The Jane Goodall Institute (JGI) advances the power of individuals to improve the environment for all living things.
While continuing Dr Jane Goodall’s efforts to study and protect chimpanzees, JGI has also become a leader in innovative conservation approaches that better the lives of local people. In addition, the Institute’s global youth programme inspires young people of all ages to become environmental and humanitarian leaders.
Although Jane Goodall founded the Jane Goodall Institute in 1977, and the UK Charity was registered in 1988, its birth can be traced to the moment Jane stepped out of a game warden’s boat onto a pebbly beach at what was then the Gombe Stream Game Reserve in Tanzania. We stand on the threshold of a future without chimpanzees and other great apes in the wild. Where chimpanzees once numbered perhaps one million at the turn of the 20th century, today there are fewer than 200,000 remaining in the wild. A key factor is destruction of habitat—Africa loses more than 10 million acres of forest every year, twice the world’s deforestation rate (Source: UNEP). Meanwhile population growth in Africa is faster than anywhere else, with accompanying poverty and lack of basic needs.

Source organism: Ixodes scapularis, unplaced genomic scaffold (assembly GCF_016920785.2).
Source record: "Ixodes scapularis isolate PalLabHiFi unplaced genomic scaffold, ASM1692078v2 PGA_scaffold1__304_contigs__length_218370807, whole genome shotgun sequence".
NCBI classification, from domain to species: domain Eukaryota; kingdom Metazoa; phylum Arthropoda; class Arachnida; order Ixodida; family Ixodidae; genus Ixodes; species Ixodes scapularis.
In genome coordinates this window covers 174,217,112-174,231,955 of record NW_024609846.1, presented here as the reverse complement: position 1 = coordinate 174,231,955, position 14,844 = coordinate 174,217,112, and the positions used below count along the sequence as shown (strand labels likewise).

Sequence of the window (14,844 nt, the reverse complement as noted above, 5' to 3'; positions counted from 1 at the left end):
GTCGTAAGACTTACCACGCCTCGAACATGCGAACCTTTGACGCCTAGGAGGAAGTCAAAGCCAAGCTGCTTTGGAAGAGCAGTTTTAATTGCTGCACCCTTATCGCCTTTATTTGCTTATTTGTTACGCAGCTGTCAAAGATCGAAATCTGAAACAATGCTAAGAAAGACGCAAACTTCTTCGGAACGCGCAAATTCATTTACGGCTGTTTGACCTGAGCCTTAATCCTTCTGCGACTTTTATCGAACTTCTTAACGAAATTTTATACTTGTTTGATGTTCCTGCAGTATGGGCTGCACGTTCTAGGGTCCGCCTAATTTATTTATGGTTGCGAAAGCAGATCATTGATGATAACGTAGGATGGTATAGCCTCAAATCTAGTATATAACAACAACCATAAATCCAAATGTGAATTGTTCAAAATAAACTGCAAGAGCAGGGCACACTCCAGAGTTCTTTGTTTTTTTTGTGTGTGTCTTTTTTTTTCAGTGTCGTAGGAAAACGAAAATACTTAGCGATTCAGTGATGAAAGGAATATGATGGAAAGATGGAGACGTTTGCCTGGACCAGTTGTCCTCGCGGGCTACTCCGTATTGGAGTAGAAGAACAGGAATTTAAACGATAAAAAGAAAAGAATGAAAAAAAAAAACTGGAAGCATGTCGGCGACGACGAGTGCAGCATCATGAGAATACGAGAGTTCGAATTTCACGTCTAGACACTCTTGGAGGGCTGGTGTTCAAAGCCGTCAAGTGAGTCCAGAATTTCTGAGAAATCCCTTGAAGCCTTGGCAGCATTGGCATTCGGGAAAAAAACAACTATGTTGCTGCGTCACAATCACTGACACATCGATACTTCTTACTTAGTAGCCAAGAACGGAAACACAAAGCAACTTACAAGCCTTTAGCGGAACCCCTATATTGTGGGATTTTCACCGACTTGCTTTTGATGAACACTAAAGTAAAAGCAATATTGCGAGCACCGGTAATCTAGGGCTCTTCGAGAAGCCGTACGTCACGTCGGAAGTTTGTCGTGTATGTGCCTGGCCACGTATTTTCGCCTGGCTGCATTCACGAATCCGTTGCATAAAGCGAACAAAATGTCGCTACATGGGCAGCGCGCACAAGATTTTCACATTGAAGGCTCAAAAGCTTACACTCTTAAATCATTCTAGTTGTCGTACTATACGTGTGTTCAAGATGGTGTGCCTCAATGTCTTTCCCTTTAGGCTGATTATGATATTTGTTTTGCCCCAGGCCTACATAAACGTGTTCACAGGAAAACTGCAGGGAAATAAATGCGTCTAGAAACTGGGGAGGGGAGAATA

Meeting the Challenge
JGI’s approach to conservation represents a philosophy thoughtfully developed by Dr Goodall to help ensure success. In addition to traditional conservation tools, JGI addresses the needs of human populations in and around forest habitat —the only way to long-lasting, systemic change. Engaging young people of all ages around the world is also a critical part of JGI’s comprehensive approach to conservation.